The Eaton Centre food court shootings this past week in Toronto left one person dead and many injured. This was a shocking incident in Toronto, normally known as a pretty safe city to live in. Not surprisingly to me, this story broke on Twitter and went viral very quickly. Global TV called me yesterday and asked to interview me on the role that social media plays in the news today. As a Social Media Specialist, I obliged but knew that they were going to have trouble with what I had to say. They were here for almost an hour with the camera rolling. What ended up airing was a 15 second spot on the 11:00 news last night. Here is what they asked me, what I told them and why they wouldn’t air what I have to say.
Question 1: Are the graphic pictures and videos that are posted in places like Facebook and Twitter disturbing to the general public?
Answer: Unfortunately, I don’t think so. We are becoming a desensitized society where we seem less and less disturbed by graphic images. These images and video are being captured by our peers, not traditional mainstream media and so people believe that the information they are seeing has not been tampered with or sensored in any way. They tend to trust this information. And, the reality is that we live in an attention based society now where people hunger for new content on a regular basis and they have the technology to get at it every minute of the day. They don’t have to wait for the news or a newspaper.
Question 2: What are the social media channels people use to access news?
Answer: For incidences like yesterday, Twitter would have been an obvious choice with YouTube and Facebook playing key roles. People are able to snap images and video and then easily tweet out what they are seeing. Twitter is an online chat where things are happening in real time. It is a very viral tool. The Toronto Blue Jay Brett Lawrie who was at the Eaton Centre at the time was one of the first people to break the story on Twitter. Click here and scroll to June 2nd entries for his comments on the shootings. These tweets would have been seen instantly by his 130K+ followers and people would have grabbed their smartphones, gotten to their computer to get more information or turned on the TV.
It is expected that by the end of 2012, the sale of smart phones will eclipse PC sales. What this means is that you have millions of amateur reporters and photographers walking the streets able to capture images and report on events such as the Eaton Centre incident in real time. This is the only thing they aired in the news last night followed by a report from security saying that people are getting in harm’s way standing around documenting this activity and hindering their work.
Question 3: Are people sitting at their computers accessing the news via social media channels?
Answer: Absolutely. I am at my computer all day long. I have my social media channels open and if something comes across my screen, I can access the information I need using a variety of sources. The police department in this case is updating information about this case on Twitter as are media channels and citizens. If people are using the hashtag #eatoncentre, I can follow a steady stream of information pertaining to this incident. In this case, Police have been asking to see what has been captured in images and video by the public. At the time of this blog post, the police have already made an arrest. Social media at its finest!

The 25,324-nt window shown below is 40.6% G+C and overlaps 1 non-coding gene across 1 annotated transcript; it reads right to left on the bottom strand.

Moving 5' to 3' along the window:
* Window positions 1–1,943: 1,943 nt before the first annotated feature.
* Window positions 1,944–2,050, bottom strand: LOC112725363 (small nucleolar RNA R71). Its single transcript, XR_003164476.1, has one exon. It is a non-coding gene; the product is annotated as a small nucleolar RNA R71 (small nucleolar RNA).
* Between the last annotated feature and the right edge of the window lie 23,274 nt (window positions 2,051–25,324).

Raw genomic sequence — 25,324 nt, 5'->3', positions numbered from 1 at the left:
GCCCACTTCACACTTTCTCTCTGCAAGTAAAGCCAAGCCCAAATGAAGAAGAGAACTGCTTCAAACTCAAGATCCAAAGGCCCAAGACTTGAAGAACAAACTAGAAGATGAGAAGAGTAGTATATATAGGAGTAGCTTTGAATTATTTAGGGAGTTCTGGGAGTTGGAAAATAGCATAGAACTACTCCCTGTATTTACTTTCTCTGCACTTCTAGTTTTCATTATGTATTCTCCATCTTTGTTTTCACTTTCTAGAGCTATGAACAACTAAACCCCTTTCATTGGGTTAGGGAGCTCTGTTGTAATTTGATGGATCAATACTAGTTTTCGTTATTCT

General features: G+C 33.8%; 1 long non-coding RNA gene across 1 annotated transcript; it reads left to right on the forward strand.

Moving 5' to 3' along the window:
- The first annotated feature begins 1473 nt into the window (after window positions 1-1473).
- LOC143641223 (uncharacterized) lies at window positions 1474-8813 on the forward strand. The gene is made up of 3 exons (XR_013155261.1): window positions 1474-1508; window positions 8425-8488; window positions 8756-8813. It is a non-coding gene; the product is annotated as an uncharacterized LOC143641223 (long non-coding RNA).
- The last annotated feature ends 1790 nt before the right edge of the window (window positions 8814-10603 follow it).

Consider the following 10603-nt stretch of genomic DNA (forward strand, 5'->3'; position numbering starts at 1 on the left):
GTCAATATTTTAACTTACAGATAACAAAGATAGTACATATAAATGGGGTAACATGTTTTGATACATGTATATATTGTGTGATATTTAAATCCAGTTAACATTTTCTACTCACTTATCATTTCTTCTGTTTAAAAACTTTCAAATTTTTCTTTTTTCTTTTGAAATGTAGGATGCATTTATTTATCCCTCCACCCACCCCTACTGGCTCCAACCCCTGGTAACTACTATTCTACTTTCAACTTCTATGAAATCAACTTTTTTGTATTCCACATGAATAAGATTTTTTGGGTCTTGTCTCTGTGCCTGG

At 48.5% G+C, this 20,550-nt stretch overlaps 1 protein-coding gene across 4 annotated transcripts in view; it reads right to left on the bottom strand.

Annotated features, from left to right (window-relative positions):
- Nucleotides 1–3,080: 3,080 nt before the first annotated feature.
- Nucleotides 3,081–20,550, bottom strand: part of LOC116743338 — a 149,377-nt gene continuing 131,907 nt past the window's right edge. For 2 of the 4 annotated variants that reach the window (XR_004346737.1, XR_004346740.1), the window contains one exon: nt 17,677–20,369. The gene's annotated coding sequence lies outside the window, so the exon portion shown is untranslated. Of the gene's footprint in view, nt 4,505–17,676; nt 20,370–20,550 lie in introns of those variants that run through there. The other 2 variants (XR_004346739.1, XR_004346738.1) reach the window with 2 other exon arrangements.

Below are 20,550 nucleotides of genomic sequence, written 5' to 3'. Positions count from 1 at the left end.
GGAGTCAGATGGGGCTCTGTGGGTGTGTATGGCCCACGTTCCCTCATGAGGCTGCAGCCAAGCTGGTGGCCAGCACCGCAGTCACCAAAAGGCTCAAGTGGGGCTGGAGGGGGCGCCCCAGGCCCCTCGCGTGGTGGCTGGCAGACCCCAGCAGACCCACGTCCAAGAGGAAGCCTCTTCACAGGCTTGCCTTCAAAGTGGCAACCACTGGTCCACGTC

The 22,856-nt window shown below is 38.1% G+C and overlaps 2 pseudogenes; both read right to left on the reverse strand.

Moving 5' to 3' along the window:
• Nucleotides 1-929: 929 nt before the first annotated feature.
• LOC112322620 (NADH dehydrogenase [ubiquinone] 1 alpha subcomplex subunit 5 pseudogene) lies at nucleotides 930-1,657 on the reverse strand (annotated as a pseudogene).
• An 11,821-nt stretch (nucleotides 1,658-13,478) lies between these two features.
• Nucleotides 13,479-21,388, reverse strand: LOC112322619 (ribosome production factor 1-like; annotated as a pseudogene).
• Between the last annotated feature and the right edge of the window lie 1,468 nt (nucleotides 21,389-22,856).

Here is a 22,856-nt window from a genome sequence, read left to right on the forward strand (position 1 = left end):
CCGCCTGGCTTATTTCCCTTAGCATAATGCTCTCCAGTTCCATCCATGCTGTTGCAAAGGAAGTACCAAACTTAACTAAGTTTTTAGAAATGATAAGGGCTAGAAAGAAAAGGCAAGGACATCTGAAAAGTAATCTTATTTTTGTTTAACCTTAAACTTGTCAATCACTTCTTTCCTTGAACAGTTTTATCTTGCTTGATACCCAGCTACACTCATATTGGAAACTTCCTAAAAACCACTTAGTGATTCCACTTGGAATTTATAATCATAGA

At this point, the camera man asked to see how people would have used their mobile device to tweet about the shooting. I pulled out my BB and showed them exactly how someone would have accessed the Twitter or Facebook app on their handheld and sent out a text tweet or image.
The interview continued inside in my office, where they wanted to film me at my computer and watch how I access news. They were surprised to see the plethora of information available to me at my fingertips.
We also discussed the negative side of social media. I commented on people like Luka Magnotta and how important it is that we not share that kind of information online using social media (or any other) tools. We should not be giving these people a platform to share their criminal behaviour and lifestyle and potentially plant seeds for criminal wannabees.
The bottom line for this post is that many of the traditional media streams are struggling to keep pace. And when I see what they did to my interview, it is not surprising that people mistrust them. With social media, you take out the middle man out and hear it straight from the horse’s mouth so to speak – no censoring, no editoralizing. That’s why the celebrities have gravitated to it in droves. They can tell their own story. And that’s what mainstream media don’t want you to hear.
Yesterday, they portrayed social media as the bad guy and a hindrance. They are afraid of its power. I can only hope some senior editors at Global TV watched my whole interview and use it as a self-teaching tool and get with the program!
What do you think? Don’t forget to leave a link back to your own blog if you have one via the commentluv feature here on my site.
Until next time,